Saudi Arabia’s Crown Prince Mohammed bin Salman sent Amazon CEO Jeff Bezos a video file containing malware in a WhatsApp chat in 2018 that enabled his security service to hack Bezos’ phone, a cybersecurity firm hired by Bezos alleged this week. U.N. experts said the hack was part of a “massive online campaign” against Bezos in the months before the Saudi heir known as MBS ordered the murder of Washington Post columnist Jamal Khashoggi. Bezos, who owns the Post, and MBS allegedly exchanged friendly texts before Bezos received a file that let the Saudis siphon massive troves of data. Bezos has accused Saudi Arabia of feeding the National Enquirer photos and information about his affair with Lauren Sanchez. Months after the alleged hack, MBS appeared to taunt Bezos by sending him a photo of a woman who looked like Sanchez with a sarcastic caption. Riyadh called the claim that Saudi Arabia hacked the phone “absurd.”
Redacted in full
The Justice Department ignored a court order and failed to release memos about Jared Kushner, President Trump’s son-in-law and senior adviser, CNN.com reported last week. Last October, a judge granted a Freedom of Information Act request by CNN and BuzzFeed News, requiring that a batch of interview notes from Robert Mueller’s team be made public each month. The department has produced more than 800 pages of memos, many of which are heavily redacted, yet the Kushner documents set to be released this month were entirely missing. The Justice Department gave no reason for excluding the Kushner interview. The latest notes that were released detail how Fox News host Sean Hannity served as a “back channel” to Trump, especially in text messages with former campaign chairman Paul Manafort after he was indicted. Manafort told investigators that Hannity urged him to “hang in there” because “Trump had his back.”
Investigating the investigator
Pope Francis has ordered an investigation into a sexual abuse allegation against Brooklyn Bishop Nicholas DiMarzio, who himself was tapped last September by the Vatican to investigate an abuse scandal at the diocese in Buffalo. Mark Matzek, 56, alleges he was repeatedly abused in the 1970s by the late Rev. Albert Mark and by DiMarzio when he was a parish priest in Jersey City, the Associated Press reported this week. DiMarzio said he’d be “fully vindicated” by the probe. His investigation into accusations that the Buffalo diocese let an abusive priest remain on the job led to the resignation of Bishop Richard Malone last month. Matzek seeks $20 million in compensation, suing at the start of a two-year “look back” period in New Jersey that exempts sexual abuse victims from the statute of limitations.
The Supreme Court denied a motion this week to review an attack on the Affordable Care Act before the presidential election. House Democrats and 20 Democratic-led states had pushed for an “emergency” appeal, hoping to draw voters’ attention to a Republican lawsuit that could gut the health-care law. The Trump administration argues that because Congress reduced the tax penalty on individuals who don’t buy insurance to $0, the rest of the ACA should be invalidated. In December, the 5th Circuit Court of Appeals agreed that the individual mandate is now unconstitutional, but didn’t address whether it can be “severed” from the statute. District Judge Reed O’Connor of Texas ruled in 2018 that the entire law must go, staying his decision pending appeal. Democrats said the case poses a “severe, immediate” threat to millions of Americans, but the Supreme Court could now take years to weigh in.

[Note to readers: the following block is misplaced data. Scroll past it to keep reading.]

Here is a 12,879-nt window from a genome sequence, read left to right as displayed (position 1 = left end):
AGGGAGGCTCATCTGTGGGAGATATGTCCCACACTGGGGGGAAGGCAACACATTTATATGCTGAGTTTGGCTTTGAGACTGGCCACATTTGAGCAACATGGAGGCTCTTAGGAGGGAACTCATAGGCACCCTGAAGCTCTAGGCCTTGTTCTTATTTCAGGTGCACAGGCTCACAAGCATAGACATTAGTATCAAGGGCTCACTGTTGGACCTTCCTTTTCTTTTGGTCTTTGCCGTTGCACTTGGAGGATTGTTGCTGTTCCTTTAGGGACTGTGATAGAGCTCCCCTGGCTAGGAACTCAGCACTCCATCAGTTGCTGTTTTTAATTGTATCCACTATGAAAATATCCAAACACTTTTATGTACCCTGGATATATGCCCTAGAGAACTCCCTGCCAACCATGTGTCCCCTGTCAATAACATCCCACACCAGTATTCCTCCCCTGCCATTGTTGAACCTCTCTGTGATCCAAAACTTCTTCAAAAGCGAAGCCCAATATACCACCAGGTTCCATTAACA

Immigration officials defied a judge’s order this week and sent a student back to Iran who’d been granted a visa to attend Northeastern University. Shahab Dehghani, 24, was detained at Boston’s Logan International Airport, and NBC News reports that he was deemed to have family connections to individuals “intricately involved” in a terrorist organization. At least 11 Iranians with valid student visas have been blocked from entering the U.S. since August, amid growing military tension with Iran. Dehghani’s attorneys filed an emergency petition, and Judge Richard Stearns ordered a 48-hour stay before a hearing. Nevertheless, Customs and Border Protection agents put Dehghani—who previously studied in Boston from 2016 to 2017—on a plane to France. Stearns said he couldn’t compel CBP agents to bring Dehghani back to the U.S. “I don’t think they’re going to listen to me,” he said.
Ponce, Puerto Rico
Puerto Ricans devastated by an onslaught of natural disasters expressed outrage after a warehouse full of unused food, water, diapers, medicine, cots, and propane tanks was discovered last week. The disaster-relief supplies, many of which are now expired, date back to Hurricane Maria, which led to the deaths of an estimated 3,000 Puerto Ricans in 2017. After enduring hundreds of earthquakes and aftershocks this month, residents stormed the warehouse in the southern city of Ponce, leading Gov. Wanda Vazquez to fire Carlos Acevedo, director of the territory’s Office of Emergency Management, plus several senior officials. As Puerto Rico fights for the release of $20 billion in relief funds allocated by Congress, the Trump administration imposed strict terms last week for delivering most of that aid, including a requirement that Puerto Rico pay contractors working on disaster relief less than $15 an hour. ■